According to the 2007 United States Census, Chicago is home to more than 201,836 thousand citizens with Irish heritage, including Celtic, which comprises about 7.1 percent of the total 2.8 million residents in the city. Due to the large population, the Irish-American Heritage Center, 4626 N. Knox Ave., stays busy year-round to help preserve the Irish culture.

Opened in 1976, the Irish-American Heritage Center has been hard at work preserving, educating and demonstrating the beauty of the Irish culture, McDonnell said. The center moved into its current location in 1985. The Heritage Center does indeed celebrate St. Patrick’s Day with a variety of shows, performances and exhibitions, but in reality is it just another day for them.

“The Heritage Center is pretty unique, every day is pretty much St. Patrick’s Day here,” McDonnell said. “This place is extraordinary in preserving the traditions in music, dance, theater, singing and in sports and making sure that the Irish traditions live on in Chicago. This is the house to walk into if you want to get a taste of what it is like in Ireland.”

The Chicago Cultural Center, 78 E. Washington St., much like the Irish-American Heritage Center, doesn’t limit it’s Irish culture events to just St. Patrick’s Day. Throughout the year, it proudly demonstrates the vibrant culture by hosting artists of all backgrounds from Chicago and even from Ireland.

“Musically speaking, a lot of Irish musicians look to Chicago as a place to try and break into the U.S. market because there are so many Irish here,” said Brian Keigher, programs coordinator for the Office of Cultural Affairs. “They feel like it isn’t that far of a jump from Ireland. They feel more at home.”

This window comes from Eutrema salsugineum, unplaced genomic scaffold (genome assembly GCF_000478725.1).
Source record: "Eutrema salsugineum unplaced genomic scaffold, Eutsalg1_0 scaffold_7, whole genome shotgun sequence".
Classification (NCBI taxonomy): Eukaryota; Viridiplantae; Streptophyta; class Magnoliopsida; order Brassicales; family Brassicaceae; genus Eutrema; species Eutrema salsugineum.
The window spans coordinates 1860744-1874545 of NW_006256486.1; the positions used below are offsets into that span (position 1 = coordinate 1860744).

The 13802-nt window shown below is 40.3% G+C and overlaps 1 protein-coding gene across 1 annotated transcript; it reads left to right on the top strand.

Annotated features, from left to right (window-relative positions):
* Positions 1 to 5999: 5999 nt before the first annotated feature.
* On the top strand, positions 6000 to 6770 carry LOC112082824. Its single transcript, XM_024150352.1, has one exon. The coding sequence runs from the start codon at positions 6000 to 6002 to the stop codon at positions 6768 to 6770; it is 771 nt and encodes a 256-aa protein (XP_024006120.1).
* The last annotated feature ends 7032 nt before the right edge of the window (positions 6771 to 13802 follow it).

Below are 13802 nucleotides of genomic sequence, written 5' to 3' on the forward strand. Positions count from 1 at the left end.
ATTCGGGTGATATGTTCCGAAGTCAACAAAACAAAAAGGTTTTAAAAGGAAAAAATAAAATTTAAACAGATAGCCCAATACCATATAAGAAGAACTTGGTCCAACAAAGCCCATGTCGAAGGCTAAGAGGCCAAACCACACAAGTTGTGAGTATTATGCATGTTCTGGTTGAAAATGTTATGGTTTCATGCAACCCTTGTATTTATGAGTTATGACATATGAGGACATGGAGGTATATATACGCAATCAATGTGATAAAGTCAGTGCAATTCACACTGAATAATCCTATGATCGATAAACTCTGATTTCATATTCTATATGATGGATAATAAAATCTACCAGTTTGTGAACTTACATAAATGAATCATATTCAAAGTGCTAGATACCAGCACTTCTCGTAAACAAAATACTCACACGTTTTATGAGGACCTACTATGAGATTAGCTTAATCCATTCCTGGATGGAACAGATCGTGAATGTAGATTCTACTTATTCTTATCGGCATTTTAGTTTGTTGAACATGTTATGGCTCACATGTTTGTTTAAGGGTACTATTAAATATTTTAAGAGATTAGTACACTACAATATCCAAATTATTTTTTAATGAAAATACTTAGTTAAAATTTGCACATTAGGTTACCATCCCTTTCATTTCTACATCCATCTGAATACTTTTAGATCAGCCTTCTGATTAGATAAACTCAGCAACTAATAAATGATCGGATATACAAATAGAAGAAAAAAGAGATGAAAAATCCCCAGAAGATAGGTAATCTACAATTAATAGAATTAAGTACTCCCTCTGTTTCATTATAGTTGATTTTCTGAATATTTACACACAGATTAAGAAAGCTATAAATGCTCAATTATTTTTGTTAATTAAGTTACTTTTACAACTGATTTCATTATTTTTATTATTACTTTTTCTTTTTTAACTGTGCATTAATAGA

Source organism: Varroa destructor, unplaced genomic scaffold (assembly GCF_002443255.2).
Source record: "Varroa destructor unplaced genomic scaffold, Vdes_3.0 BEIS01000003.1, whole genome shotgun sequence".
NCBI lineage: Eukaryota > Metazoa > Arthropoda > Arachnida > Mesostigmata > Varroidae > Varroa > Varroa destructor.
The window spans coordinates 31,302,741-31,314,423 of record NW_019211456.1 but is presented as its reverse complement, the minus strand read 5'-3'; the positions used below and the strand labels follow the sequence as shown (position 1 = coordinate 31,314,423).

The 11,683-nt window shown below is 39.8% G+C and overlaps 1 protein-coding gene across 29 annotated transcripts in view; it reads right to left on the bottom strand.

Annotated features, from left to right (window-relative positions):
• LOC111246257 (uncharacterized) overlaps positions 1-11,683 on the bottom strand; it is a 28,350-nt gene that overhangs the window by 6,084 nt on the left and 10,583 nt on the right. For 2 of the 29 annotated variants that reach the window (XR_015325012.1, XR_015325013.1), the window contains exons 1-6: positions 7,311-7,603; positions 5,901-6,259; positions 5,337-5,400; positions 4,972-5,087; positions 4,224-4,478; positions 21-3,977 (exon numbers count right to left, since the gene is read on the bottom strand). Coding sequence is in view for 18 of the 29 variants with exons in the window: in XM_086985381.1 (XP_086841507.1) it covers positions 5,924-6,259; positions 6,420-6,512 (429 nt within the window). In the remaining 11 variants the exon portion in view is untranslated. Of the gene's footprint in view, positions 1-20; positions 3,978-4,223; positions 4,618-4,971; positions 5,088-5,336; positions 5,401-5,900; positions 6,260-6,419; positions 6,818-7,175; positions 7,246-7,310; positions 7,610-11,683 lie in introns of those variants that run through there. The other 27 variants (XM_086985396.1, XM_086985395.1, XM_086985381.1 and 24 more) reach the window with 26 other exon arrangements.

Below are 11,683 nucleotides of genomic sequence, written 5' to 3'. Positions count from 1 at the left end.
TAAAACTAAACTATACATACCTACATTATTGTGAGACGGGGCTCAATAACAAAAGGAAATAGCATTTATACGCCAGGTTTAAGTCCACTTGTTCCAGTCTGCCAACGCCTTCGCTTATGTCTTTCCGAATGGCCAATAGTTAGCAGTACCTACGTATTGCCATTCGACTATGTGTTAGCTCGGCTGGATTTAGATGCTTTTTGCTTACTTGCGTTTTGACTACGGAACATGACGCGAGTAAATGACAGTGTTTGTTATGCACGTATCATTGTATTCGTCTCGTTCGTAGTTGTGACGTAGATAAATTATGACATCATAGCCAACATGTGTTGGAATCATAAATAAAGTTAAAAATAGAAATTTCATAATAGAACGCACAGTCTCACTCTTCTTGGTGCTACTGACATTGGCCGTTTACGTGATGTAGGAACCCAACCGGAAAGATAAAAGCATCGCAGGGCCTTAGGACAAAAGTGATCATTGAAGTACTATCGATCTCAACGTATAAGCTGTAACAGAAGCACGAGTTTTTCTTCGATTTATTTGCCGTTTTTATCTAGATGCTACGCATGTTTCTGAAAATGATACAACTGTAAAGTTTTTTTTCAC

The Cultural Center has played host to numerous performers that have brought true Irish culture to Chicago. Sean Cleland, a famous Irish fiddler, is one such performer who has made a name for himself in the city.

In 2003, Cleland founded the Irish Music School of Chicago because he wanted to share and teach the traditional methods of Irish music. The school reaches out to Chicago-based Irish musicians to come and pass their knowledge on to students interested in learning that style of musicianship. Students who have competed with the school have received numerous awards such as the 2009 Midwest Fleadh Cheoil from 2005-2009.

“The great thing about Chicago is that there are so many different cultures,” said Kathy Meldic, business manager at the Irish School of Music. “You can’t go anywhere without experiencing some type of culture and [Cleland]wanted to create a place where anyone can come and experience the richness and uniqueness of Irish music. The teachers we have here are just amazing in getting the students interested in music and the students themselves are just, amazing.”

McDonnell described Chicago as the crossroad of the Midwest, where cultures of the world blend together and bring about the culture in which Chicagoans live on a daily basis.

“The Irish-Americans in Chicago, and across the nation, are proud of their heritage. McDonnell said, “We have helped shape this city into what it is today and being able to show our culture through various means is not a way to make us better than others, but to show a piece of the people who live here.”